Info

Tasmanian Devil Saviour Greg Woods

Associate Professor Greg Woods, an immunologist from the University of Tasmania's Menzies Research Institute and the Save the Tasmanian Devil Program pictured at enclosure containing some of the quarantined insurance populations of Tasmanian Devils. In the wild, tasmanian devils have become endangered due to a contagious cancer which causes facial tumours, causing the animals to starve to death. In December 2009, Woods announced that he and other researchers had found that the disease may be related a peripheral nerve cell, called the Schwann cell, which has led some hopes for preserving the devil, at least in terms of quarantine insurance populations.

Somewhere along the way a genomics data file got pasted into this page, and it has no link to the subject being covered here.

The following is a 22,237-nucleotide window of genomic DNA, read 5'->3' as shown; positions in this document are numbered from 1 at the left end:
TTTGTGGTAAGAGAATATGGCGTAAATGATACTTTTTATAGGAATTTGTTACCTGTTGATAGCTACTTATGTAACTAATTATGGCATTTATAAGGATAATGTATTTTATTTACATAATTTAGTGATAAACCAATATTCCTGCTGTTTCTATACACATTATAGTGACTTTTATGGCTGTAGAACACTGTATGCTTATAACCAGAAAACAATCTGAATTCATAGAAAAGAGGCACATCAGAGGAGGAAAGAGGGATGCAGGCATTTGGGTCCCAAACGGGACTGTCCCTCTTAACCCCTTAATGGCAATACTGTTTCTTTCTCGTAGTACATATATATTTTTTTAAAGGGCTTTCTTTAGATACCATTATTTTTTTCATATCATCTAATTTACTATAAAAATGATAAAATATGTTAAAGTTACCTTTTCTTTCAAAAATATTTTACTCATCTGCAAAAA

Add to Cart Add to Lightbox Download
Filename
_MG_7918-tasmanian_devils_greg_woods20091126.jpg
Copyright
2009 Dave Walsh
Image Size
4397x3074 / 4.6MB
Contained in galleries
Tasmanian Devil Facial Tumour Disease, Tasmanian Devils Full Collection
Associate Professor Greg Woods, an immunologist from the University of Tasmania's Menzies Research Institute and the Save the Tasmanian Devil Program pictured at enclosure containing some of the quarantined insurance populations of Tasmanian Devils. In the wild, tasmanian devils have become endangered due to a contagious cancer which causes facial tumours, causing the animals to starve to death. In December 2009, Woods announced that he and other researchers had found  that the disease may be related a peripheral nerve cell, called the Schwann cell, which has led some hopes for preserving the devil, at least in terms of quarantine insurance populations.